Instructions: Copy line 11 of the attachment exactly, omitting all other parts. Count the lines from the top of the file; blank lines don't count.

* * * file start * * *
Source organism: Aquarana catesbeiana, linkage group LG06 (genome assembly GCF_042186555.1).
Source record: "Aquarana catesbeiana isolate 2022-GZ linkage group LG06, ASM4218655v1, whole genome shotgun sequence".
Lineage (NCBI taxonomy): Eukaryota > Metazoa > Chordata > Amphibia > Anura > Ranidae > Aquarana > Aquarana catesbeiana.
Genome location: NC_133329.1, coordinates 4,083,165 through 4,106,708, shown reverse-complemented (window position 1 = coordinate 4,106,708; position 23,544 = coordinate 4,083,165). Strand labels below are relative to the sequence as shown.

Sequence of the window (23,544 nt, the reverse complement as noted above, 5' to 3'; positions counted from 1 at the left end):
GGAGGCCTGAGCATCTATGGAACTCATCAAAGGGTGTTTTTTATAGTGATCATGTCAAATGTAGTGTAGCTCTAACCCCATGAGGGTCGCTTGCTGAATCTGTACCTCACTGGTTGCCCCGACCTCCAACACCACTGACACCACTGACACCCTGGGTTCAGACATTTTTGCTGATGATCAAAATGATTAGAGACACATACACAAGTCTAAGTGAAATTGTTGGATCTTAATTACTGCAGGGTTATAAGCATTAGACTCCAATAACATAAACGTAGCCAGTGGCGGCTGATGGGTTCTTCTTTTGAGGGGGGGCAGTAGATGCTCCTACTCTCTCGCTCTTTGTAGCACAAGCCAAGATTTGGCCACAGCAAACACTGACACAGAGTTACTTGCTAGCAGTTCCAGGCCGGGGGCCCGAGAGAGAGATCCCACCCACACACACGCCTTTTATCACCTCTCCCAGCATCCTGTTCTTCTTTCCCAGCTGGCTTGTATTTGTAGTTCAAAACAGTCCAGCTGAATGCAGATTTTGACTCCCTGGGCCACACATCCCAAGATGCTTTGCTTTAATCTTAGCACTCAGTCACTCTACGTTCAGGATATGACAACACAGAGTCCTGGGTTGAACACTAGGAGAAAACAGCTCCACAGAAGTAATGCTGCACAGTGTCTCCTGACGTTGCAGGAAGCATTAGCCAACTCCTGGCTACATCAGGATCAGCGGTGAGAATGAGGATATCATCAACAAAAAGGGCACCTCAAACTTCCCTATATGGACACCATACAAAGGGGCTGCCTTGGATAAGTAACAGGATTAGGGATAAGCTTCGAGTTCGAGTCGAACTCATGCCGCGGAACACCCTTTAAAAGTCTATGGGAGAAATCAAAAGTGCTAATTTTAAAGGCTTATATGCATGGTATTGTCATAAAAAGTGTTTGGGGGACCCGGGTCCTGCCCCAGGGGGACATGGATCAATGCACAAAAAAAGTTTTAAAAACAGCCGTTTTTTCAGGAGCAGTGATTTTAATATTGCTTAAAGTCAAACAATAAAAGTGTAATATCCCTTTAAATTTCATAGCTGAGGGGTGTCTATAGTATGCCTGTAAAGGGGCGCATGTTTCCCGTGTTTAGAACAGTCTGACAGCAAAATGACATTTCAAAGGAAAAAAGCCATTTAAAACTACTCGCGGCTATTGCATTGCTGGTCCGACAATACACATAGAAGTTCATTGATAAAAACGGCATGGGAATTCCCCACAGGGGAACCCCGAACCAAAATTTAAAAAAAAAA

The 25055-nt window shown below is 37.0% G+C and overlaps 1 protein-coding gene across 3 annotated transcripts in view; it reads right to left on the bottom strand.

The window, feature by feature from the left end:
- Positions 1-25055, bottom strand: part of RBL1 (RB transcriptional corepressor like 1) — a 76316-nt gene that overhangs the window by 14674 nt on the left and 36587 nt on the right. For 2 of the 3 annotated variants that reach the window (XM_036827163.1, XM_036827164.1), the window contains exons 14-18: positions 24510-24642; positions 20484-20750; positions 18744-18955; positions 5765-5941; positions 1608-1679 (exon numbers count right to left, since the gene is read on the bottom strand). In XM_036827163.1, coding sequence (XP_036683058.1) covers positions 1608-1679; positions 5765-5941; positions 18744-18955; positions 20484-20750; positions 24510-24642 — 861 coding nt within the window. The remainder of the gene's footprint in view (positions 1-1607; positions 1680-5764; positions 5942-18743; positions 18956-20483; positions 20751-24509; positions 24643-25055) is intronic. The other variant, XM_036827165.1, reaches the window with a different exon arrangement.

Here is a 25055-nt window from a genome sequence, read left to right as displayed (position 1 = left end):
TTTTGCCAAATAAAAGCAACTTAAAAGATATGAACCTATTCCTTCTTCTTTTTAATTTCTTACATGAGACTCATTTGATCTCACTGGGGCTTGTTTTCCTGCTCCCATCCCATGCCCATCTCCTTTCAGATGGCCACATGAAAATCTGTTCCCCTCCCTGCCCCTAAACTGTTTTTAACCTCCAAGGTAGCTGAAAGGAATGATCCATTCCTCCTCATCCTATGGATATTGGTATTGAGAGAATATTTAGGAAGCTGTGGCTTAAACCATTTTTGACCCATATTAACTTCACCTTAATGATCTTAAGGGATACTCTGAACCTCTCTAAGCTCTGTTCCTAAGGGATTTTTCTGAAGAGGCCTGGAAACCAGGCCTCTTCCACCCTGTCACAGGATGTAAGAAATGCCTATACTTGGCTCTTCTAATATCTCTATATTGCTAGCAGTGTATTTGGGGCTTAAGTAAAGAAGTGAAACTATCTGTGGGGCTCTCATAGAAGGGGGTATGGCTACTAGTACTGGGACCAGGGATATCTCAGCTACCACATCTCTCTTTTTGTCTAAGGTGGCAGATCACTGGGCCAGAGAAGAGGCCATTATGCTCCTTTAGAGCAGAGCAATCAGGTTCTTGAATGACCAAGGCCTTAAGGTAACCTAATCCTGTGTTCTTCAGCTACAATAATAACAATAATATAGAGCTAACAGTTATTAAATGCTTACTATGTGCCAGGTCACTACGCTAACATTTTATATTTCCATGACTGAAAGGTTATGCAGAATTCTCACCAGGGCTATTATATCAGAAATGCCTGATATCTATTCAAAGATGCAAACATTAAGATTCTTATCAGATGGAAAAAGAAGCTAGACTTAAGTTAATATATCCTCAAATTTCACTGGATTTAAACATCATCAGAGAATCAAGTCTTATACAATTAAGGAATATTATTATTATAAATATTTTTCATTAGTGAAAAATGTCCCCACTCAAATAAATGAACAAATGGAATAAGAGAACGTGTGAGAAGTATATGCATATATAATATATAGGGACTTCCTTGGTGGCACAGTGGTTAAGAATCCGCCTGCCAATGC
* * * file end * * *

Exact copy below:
TTTTGCCAAATAAAAGCAACTTAAAAGATATGAACCTATTCCTTCTTCTTTTTAATTTCTTACATGAGACTCATTTGATCTCACTGGGGCTTGTTTTCCTGCTCCCATCCCATGCCCATCTCCTTTCAGATGGCCACATGAAAATCTGTTCCCCTCCCTGCCCCTAAACTGTTTTTAACCTCCAAGGTAGCTGAAAGGAATGATCCATTCCTCCTCATCCTATGGATATTGGTATTGAGAGAATATTTAGGAAGCTGTGGCTTAAACCATTTTTGACCCATATTAACTTCACCTTAATGATCTTAAGGGATACTCTGAACCTCTCTAAGCTCTGTTCCTAAGGGATTTTTCTGAAGAGGCCTGGAAACCAGGCCTCTTCCACCCTGTCACAGGATGTAAGAAATGCCTATACTTGGCTCTTCTAATATCTCTATATTGCTAGCAGTGTATTTGGGGCTTAAGTAAAGAAGTGAAACTATCTGTGGGGCTCTCATAGAAGGGGGTATGGCTACTAGTACTGGGACCAGGGATATCTCAGCTACCACATCTCTCTTTTTGTCTAAGGTGGCAGATCACTGGGCCAGAGAAGAGGCCATTATGCTCCTTTAGAGCAGAGCAATCAGGTTCTTGAATGACCAAGGCCTTAAGGTAACCTAATCCTGTGTTCTTCAGCTACAATAATAACAATAATATAGAGCTAACAGTTATTAAATGCTTACTATGTGCCAGGTCACTACGCTAACATTTTATATTTCCATGACTGAAAGGTTATGCAGAATTCTCACCAGGGCTATTATATCAGAAATGCCTGATATCTATTCAAAGATGCAAACATTAAGATTCTTATCAGATGGAAAAAGAAGCTAGACTTAAGTTAATATATCCTCAAATTTCACTGGATTTAAACATCATCAGAGAATCAAGTCTTATACAATTAAGGAATATTATTATTATAAATATTTTTCATTAGTGAAAAATGTCCCCACTCAAATAAATGAACAAATGGAATAAGAGAACGTGTGAGAAGTATATGCATATATAATATATAGGGACTTCCTTGGTGGCACAGTGGTTAAGAATCCGCCTGCCAATGC